Mexican trucks that mainly transport automotive products await their turn to access the United States through the Ignacio Zaragoza International Bridge, in Matamoros, Tamaulipas, Mexico, 31 May 2019. Mexican President Andres Manuel Lopez Obrador maintained the offer of dialogue before the announcement by US President Donald J. Trump to impose taxes on all Mexican products if it does not control the migratory flow.Mexico maintains diplomacy with the United States despite the fear of a trade war, Matamoros - 31 May 2019

“Tariff Man” is back and the wider retail world is not happy about it.

Representatives of both importers and U.S. textile companies — two groups that rarely see eye to eye on trade issues — voiced their fury after President Donald Trump once again used trade tariffs to assert the United States’ power on the global stage.

This time, however, it was not China on the receiving end, but Mexico, with Trump unexpectedly threatening to place levies on all Mexican imports, starting June 10, if the country fails to curb illegal immigration at the southern border.

“This is unfathomable,” Rick Helfenbein, president and chief executive officer of the American Apparel & Footwear Association, said of the 5 percent levies, which will rise gradually until reaching 25 percent in October. “More than 200,000 jobs in our industry, and countless more across the United States depend on strong trade linkages with Mexico.”

He stressed that the hundreds of apparel, footwear, and sewn products companies and their suppliers that the AAFA represents are already bracing themselves for incoming 25 percent tariffs on Chinese imports and now have to grapple with the prospect of yet more tariffs on Mexican imports.

As well as disrupting retailers that already have operations in Mexico, the move will impact those that had been looking to shift some production to the country if the Trump administration follows through with its threat to slap tariffs on all Chinese imports.

Official data shows that production shift was already starting to happen, with Chinese imports of some goods that have already been targeted, like hats and leather goods, decreasing in 2018 while imports of those same products have been increasing from Mexico.

Another concern is the impact that more tariff talk will have on consumer confidence.

According to the University of Michigan’s closely watched survey of consumers, confidence eroded significantly in the last two weeks of May, with 35 percent of respondents citing the trade war as negatively impacting their mood. This was up from just 16 percent in the first half of the month and equal to the peak recorded last July in response to the initial imposition of tariffs.

Retailers have been struggling with slowing sales and last week, Emanuel Chirico, chairman and ceo of PVH Corp., linked trade war sentiment to the group’s slowing sales on both sides of the Pacific.

And it’s not just AAFA or consumers who are up in arms.

David French, senior vice president for government relations at the National Retail Federation, warned that the growing tariff bill paid by U.S. businesses and consumers is adding up and will raise the cost of living for American families.

“Forcing Americans to pay more for produce, electronics, auto parts and clothes isn’t the answer to the nation’s immigration challenges,” he added.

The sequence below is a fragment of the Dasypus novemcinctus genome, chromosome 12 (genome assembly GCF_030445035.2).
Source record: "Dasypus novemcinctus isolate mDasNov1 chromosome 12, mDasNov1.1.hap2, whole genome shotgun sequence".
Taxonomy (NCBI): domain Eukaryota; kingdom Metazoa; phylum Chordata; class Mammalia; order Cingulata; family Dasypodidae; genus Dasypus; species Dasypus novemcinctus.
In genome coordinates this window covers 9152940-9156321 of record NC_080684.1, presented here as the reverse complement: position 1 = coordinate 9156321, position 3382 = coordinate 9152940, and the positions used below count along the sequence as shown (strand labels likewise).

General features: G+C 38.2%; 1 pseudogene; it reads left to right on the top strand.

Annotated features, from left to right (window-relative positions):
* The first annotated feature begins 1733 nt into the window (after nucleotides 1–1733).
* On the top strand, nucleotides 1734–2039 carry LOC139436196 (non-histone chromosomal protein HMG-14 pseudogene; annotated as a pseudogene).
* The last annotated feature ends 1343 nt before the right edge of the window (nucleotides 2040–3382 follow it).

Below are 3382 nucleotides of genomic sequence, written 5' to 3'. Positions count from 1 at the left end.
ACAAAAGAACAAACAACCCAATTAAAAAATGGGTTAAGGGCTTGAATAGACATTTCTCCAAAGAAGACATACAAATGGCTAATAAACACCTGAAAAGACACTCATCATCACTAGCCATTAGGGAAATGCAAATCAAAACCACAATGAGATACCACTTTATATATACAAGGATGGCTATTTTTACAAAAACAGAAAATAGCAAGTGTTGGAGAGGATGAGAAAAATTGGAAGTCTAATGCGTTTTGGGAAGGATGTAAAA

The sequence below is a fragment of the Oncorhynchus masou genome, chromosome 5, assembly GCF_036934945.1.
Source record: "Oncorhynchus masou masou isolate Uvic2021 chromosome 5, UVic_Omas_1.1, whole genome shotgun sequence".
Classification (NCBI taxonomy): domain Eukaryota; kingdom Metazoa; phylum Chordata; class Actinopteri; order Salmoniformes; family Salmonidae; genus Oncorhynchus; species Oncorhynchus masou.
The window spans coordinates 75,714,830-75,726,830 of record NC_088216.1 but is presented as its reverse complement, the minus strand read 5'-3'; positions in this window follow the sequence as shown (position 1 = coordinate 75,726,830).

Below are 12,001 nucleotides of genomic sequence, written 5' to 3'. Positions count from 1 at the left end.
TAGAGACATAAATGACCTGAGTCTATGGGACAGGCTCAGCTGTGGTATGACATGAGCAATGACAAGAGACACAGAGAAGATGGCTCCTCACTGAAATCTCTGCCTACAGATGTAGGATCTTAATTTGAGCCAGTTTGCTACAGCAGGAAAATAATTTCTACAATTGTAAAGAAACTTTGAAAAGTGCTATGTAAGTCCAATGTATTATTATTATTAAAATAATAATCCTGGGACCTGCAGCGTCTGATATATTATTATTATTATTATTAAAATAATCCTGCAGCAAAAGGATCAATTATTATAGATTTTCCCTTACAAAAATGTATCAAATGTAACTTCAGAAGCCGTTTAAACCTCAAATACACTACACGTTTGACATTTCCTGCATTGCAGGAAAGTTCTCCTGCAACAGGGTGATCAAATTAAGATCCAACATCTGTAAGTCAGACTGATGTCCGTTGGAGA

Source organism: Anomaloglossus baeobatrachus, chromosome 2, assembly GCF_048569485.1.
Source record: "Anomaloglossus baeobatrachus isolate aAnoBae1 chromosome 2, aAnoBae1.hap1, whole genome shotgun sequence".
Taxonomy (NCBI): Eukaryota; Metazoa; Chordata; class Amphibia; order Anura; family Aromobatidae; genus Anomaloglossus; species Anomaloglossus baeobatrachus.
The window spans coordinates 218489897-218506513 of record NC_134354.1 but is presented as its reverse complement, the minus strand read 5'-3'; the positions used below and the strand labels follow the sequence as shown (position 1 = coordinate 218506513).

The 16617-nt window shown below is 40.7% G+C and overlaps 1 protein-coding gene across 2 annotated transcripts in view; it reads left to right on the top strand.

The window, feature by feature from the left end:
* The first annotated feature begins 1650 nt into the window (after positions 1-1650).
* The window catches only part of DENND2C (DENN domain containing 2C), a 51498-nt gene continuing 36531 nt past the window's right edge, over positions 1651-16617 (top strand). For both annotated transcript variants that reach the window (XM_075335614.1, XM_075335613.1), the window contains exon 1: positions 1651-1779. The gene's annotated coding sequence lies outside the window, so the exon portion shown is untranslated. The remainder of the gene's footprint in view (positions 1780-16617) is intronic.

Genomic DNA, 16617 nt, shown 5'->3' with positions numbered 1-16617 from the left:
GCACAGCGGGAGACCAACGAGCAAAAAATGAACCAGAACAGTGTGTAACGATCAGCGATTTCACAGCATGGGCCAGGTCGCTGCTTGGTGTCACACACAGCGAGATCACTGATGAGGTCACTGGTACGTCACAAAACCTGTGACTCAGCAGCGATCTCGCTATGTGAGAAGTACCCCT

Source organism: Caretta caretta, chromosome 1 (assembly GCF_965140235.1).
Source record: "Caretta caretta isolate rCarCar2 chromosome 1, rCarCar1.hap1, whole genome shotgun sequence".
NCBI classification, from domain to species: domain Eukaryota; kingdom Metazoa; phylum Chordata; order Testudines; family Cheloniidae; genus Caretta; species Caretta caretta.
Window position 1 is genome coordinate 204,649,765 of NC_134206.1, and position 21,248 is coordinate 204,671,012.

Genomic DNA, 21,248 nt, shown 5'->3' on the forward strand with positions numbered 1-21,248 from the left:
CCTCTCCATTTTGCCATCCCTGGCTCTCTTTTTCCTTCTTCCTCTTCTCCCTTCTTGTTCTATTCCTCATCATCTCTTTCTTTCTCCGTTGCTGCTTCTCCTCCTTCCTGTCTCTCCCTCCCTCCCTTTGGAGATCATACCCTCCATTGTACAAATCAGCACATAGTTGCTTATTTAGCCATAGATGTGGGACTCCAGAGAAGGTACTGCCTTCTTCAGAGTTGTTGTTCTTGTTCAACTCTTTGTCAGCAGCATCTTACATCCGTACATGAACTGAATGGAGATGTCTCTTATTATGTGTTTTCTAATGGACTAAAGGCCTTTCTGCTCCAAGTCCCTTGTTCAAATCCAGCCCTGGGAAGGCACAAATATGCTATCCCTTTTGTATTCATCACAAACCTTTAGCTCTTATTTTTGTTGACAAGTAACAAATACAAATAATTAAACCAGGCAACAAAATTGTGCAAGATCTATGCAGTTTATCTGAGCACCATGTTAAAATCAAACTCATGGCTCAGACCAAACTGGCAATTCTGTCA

Elsewhere, Hun Quach, vice president of international trade at the Retail Industry Leaders Association, which represents major retailers including Walmart, Target and Walgreens, zeroed in on the fact that this latest move is in stark contrast to the trade policy with Mexico that the U.S. was still pursuing just hours before Trump revealed the tariffs in a tweet.

Quach was referring to the United States-Mexico Canada Agreement, the trade deal that was intended to replace the North American Free Trade Agreement and was due to be sent to Congress for approval within the next 30 days.

He scolded the Trump administration for operating a “confusing and counterproductive strategy” by threatening tariffs on Mexican imports while simultaneously seeking support in Congress for a trade deal aimed at keeping trade barriers low with Mexico.

The National Council of Textile Organizations also laid bare the importance of Mexico to its members, valuing its two-way textile and apparel trade at $12.2 billion.

“We are very concerned about the impact these proposed tariffs would have on a critical and integrated supply chain for the U.S. and Mexico textile and apparel industries,” Kim Glas, its president and ceo, said.

“Adding tariffs to Mexican apparel imports, which largely contain U.S. textile inputs, would significantly disrupt this industry and jeopardize jobs on both sides of the border. And as a result, it will accelerate substantially the immigration issues the administration is seeking to address.”

The tariffs also received a very frosty reception on Wall Street, with the Dow Jones Industrial Average plunging 354.84 points to 24,815.04 as investors became increasingly nervous over the prospect of a full-blown trade war involving multiple countries.

Among the retail stocks feeling the pressure and losing ground after the shock announcement were Gap Inc., down 9.3 percent to $18.68 on the back of disappointing first-quarter earnings; Tailored Brands Inc., 10.7 percent to $5.26; Stitch Fix Inc., 1.5 percent to $23.16; Capri Holdings, 3.9 percent to $32.48, and Nordstrom Inc., 2.5 percent to $31.30.

Wrangler and Lee owner Kontoor Brands Inc., which was singled out by analysts at Credit Suisse as the only apparel company in its coverage with large exposure to Mexico at around 30 percent, saw its share price slide 5.9 percent to $29.30.

Many retailers have already suffered sizeable drops in their shares since trade talks between China and the U.S. imploded on May 5.